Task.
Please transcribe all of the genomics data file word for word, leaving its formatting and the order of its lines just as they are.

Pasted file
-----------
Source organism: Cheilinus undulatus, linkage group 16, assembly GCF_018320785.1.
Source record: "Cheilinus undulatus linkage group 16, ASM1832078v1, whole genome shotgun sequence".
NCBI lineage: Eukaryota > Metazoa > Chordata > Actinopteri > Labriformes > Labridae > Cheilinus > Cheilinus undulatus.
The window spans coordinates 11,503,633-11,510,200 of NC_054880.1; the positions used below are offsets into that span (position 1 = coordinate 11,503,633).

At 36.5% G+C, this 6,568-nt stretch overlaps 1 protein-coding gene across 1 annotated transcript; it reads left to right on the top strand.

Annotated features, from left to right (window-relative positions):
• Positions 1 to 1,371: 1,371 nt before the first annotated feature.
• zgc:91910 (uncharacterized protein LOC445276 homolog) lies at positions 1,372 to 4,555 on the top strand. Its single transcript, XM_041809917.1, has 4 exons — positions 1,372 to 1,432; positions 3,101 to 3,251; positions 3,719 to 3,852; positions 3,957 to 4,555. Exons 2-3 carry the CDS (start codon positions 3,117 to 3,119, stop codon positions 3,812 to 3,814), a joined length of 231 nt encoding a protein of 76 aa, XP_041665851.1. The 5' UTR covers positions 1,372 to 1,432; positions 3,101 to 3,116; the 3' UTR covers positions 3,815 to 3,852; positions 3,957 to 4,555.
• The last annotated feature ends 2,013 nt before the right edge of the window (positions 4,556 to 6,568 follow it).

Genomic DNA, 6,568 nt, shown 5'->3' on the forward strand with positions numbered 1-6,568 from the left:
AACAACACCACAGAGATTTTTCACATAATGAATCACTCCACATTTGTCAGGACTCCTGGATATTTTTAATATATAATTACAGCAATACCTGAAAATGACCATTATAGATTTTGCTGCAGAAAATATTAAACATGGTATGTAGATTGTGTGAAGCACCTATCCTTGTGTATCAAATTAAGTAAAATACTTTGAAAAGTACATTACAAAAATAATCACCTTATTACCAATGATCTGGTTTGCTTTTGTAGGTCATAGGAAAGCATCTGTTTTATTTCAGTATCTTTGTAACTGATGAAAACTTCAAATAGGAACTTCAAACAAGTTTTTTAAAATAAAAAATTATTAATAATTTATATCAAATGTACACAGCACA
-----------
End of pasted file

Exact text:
Source organism: Cheilinus undulatus, linkage group 16, assembly GCF_018320785.1.
Source record: "Cheilinus undulatus linkage group 16, ASM1832078v1, whole genome shotgun sequence".
NCBI lineage: Eukaryota > Metazoa > Chordata > Actinopteri > Labriformes > Labridae > Cheilinus > Cheilinus undulatus.
The window spans coordinates 11,503,633-11,510,200 of NC_054880.1; the positions used below are offsets into that span (position 1 = coordinate 11,503,633).

At 36.5% G+C, this 6,568-nt stretch overlaps 1 protein-coding gene across 1 annotated transcript; it reads left to right on the top strand.

Annotated features, from left to right (window-relative positions):
• Positions 1 to 1,371: 1,371 nt before the first annotated feature.
• zgc:91910 (uncharacterized protein LOC445276 homolog) lies at positions 1,372 to 4,555 on the top strand. Its single transcript, XM_041809917.1, has 4 exons — positions 1,372 to 1,432; positions 3,101 to 3,251; positions 3,719 to 3,852; positions 3,957 to 4,555. Exons 2-3 carry the CDS (start codon positions 3,117 to 3,119, stop codon positions 3,812 to 3,814), a joined length of 231 nt encoding a protein of 76 aa, XP_041665851.1. The 5' UTR covers positions 1,372 to 1,432; positions 3,101 to 3,116; the 3' UTR covers positions 3,815 to 3,852; positions 3,957 to 4,555.
• The last annotated feature ends 2,013 nt before the right edge of the window (positions 4,556 to 6,568 follow it).

Genomic DNA, 6,568 nt, shown 5'->3' on the forward strand with positions numbered 1-6,568 from the left:
AACAACACCACAGAGATTTTTCACATAATGAATCACTCCACATTTGTCAGGACTCCTGGATATTTTTAATATATAATTACAGCAATACCTGAAAATGACCATTATAGATTTTGCTGCAGAAAATATTAAACATGGTATGTAGATTGTGTGAAGCACCTATCCTTGTGTATCAAATTAAGTAAAATACTTTGAAAAGTACATTACAAAAATAATCACCTTATTACCAATGATCTGGTTTGCTTTTGTAGGTCATAGGAAAGCATCTGTTTTATTTCAGTATCTTTGTAACTGATGAAAACTTCAAATAGGAACTTCAAACAAGTTTTTTAAAATAAAAAATTATTAATAATTTATATCAAATGTACACAGCACA